The Powertrain Supply Chain is Transforming. Are you ready?

We’re at a rare inflection point that will change the landscape of American manufacturing over the next 50 years: the transition from internal combustion engines to electrified motors in vehicles. As the automotive industry transforms, very few hardware manufacturers will be unaffected.

In 2016, just under 300,000 electrified (battery, plug-in, and hybrid) vehicles were produced in North America. In 2021, that number rose to 1.8 million. While there is uncertainty in the exact timing, experts project electrified vehicle production to double by 2024 and 40% of vehicle production to be electrified by 2028. Major automotive manufacturers are continuing to shift investment from internal combustion engines to electric and alternative fuel vehicles. Over the next 30 years, internal combustion engines will move from market dominance to a specialty niche.

This change impacts the entire automotive supply chain (see graphic). The manufacturing competencies for today’s systems do not translate to these new systems. Companies positioned to meet automotive expectations for the new components may have a significant opportunity to win new work.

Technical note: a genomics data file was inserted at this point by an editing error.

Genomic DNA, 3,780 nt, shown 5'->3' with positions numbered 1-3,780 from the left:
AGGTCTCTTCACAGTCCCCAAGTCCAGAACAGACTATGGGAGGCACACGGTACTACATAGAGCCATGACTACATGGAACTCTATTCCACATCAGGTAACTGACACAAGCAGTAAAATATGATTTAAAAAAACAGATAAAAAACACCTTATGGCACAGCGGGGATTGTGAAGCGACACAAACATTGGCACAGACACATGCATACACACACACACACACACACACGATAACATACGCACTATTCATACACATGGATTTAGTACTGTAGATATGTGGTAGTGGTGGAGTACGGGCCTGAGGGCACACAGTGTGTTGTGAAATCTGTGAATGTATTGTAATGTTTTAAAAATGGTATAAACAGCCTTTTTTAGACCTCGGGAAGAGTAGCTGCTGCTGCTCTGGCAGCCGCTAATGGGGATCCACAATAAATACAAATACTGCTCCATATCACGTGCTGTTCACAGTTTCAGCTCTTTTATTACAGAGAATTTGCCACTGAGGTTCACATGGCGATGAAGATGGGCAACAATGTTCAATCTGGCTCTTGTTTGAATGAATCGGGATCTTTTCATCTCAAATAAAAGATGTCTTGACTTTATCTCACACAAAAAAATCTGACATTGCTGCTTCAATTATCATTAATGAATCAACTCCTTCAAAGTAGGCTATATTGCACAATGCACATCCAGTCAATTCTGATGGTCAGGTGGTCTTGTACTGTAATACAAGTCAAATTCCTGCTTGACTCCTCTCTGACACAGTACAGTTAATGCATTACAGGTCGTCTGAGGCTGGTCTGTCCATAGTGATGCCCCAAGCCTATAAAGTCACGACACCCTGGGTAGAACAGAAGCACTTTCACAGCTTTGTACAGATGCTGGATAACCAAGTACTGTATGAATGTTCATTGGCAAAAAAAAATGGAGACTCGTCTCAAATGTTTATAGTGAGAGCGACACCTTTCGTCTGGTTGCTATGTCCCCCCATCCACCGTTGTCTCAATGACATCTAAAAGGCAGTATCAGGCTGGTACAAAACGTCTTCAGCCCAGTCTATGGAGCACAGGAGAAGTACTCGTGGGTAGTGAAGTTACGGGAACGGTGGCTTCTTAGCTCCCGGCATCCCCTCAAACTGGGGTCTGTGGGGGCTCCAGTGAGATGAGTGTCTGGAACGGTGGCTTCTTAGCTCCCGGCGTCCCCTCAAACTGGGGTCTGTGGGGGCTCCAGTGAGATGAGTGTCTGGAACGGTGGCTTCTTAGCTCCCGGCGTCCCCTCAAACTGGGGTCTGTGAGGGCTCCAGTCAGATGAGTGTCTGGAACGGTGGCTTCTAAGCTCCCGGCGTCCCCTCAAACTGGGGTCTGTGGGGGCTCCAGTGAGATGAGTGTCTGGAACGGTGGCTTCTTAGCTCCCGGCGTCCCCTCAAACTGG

In Iowa, the direct impact on manufacturers is relatively low. A Center for Automotive Research analysis identified 42 manufacturers in Iowa as “at risk” and 25 manufacturers in with an opportunity to grow through this transition. Overall, less than 2% of manufacturing jobs in Iowa are considered at risk due to the shifts in the automotive market.

The significant impact for Iowa will occur when heavy-duty on road vehicles and nonroad heavy equipment such as construction and agriculture machinery transition portions of their power generation to electric. Many heavy equipment applications are unlikely to transition to electrified motors. However, there are many applications where battery operated equipment can create performance advantages, especially when coupled with driverless technology. These changes will have moderate to significant impacts on Iowa manufacturers providing parts and products into these supply chains.

Equally disruptive are the secondary impacts of the automotive sector’s change to electric vehicles. As internal combustion engines and the legacy systems become lower volume, price pressures will drive consolidation and offshoring. These changes will not only impact the direct supply chain, but related supply chains that have leveraged high volume automotive component manufacturing. This includes impacts to the defense industry, machinery production, and many others.

Now is the time for leaders to prepare for this shift. In BCG Growth Share Matrix terms, customers in the automotive supply chain are moving from stars to cash cows, and will likely be pets due to consolidation. Today is the right time to position yourself for the emerging markets.

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